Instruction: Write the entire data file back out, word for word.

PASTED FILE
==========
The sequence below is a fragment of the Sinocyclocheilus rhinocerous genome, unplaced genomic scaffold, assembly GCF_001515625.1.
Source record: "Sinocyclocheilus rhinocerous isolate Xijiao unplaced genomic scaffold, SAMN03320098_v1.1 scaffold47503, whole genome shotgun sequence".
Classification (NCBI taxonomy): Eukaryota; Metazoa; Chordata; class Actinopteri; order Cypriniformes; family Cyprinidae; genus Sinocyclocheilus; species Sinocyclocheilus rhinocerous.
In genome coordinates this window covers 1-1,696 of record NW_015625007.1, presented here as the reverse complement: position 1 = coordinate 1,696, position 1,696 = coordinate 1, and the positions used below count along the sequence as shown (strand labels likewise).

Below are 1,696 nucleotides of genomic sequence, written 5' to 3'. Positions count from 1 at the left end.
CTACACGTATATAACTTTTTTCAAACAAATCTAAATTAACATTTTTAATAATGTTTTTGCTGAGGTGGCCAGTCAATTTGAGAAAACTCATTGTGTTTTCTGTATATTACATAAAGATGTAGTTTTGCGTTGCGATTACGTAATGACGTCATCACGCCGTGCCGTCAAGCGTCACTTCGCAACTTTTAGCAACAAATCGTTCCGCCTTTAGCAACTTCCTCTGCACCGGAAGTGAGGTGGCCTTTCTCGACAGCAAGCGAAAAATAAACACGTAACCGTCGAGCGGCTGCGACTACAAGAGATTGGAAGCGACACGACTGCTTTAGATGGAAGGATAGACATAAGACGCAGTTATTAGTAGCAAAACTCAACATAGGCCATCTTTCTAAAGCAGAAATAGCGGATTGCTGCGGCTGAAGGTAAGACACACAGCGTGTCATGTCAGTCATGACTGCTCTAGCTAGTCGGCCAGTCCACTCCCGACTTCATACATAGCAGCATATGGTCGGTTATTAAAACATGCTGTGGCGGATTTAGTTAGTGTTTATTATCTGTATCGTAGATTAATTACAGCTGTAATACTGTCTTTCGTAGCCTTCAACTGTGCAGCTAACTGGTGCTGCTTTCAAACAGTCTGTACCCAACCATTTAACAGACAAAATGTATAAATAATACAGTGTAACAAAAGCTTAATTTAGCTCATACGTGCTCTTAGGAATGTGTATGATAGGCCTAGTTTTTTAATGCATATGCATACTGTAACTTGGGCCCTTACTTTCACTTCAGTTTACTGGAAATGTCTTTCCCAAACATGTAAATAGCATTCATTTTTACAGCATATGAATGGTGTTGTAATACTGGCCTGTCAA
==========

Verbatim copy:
The sequence below is a fragment of the Sinocyclocheilus rhinocerous genome, unplaced genomic scaffold, assembly GCF_001515625.1.
Source record: "Sinocyclocheilus rhinocerous isolate Xijiao unplaced genomic scaffold, SAMN03320098_v1.1 scaffold47503, whole genome shotgun sequence".
Classification (NCBI taxonomy): Eukaryota; Metazoa; Chordata; class Actinopteri; order Cypriniformes; family Cyprinidae; genus Sinocyclocheilus; species Sinocyclocheilus rhinocerous.
In genome coordinates this window covers 1-1,696 of record NW_015625007.1, presented here as the reverse complement: position 1 = coordinate 1,696, position 1,696 = coordinate 1, and the positions used below count along the sequence as shown (strand labels likewise).

Below are 1,696 nucleotides of genomic sequence, written 5' to 3'. Positions count from 1 at the left end.
CTACACGTATATAACTTTTTTCAAACAAATCTAAATTAACATTTTTAATAATGTTTTTGCTGAGGTGGCCAGTCAATTTGAGAAAACTCATTGTGTTTTCTGTATATTACATAAAGATGTAGTTTTGCGTTGCGATTACGTAATGACGTCATCACGCCGTGCCGTCAAGCGTCACTTCGCAACTTTTAGCAACAAATCGTTCCGCCTTTAGCAACTTCCTCTGCACCGGAAGTGAGGTGGCCTTTCTCGACAGCAAGCGAAAAATAAACACGTAACCGTCGAGCGGCTGCGACTACAAGAGATTGGAAGCGACACGACTGCTTTAGATGGAAGGATAGACATAAGACGCAGTTATTAGTAGCAAAACTCAACATAGGCCATCTTTCTAAAGCAGAAATAGCGGATTGCTGCGGCTGAAGGTAAGACACACAGCGTGTCATGTCAGTCATGACTGCTCTAGCTAGTCGGCCAGTCCACTCCCGACTTCATACATAGCAGCATATGGTCGGTTATTAAAACATGCTGTGGCGGATTTAGTTAGTGTTTATTATCTGTATCGTAGATTAATTACAGCTGTAATACTGTCTTTCGTAGCCTTCAACTGTGCAGCTAACTGGTGCTGCTTTCAAACAGTCTGTACCCAACCATTTAACAGACAAAATGTATAAATAATACAGTGTAACAAAAGCTTAATTTAGCTCATACGTGCTCTTAGGAATGTGTATGATAGGCCTAGTTTTTTAATGCATATGCATACTGTAACTTGGGCCCTTACTTTCACTTCAGTTTACTGGAAATGTCTTTCCCAAACATGTAAATAGCATTCATTTTTACAGCATATGAATGGTGTTGTAATACTGGCCTGTCAA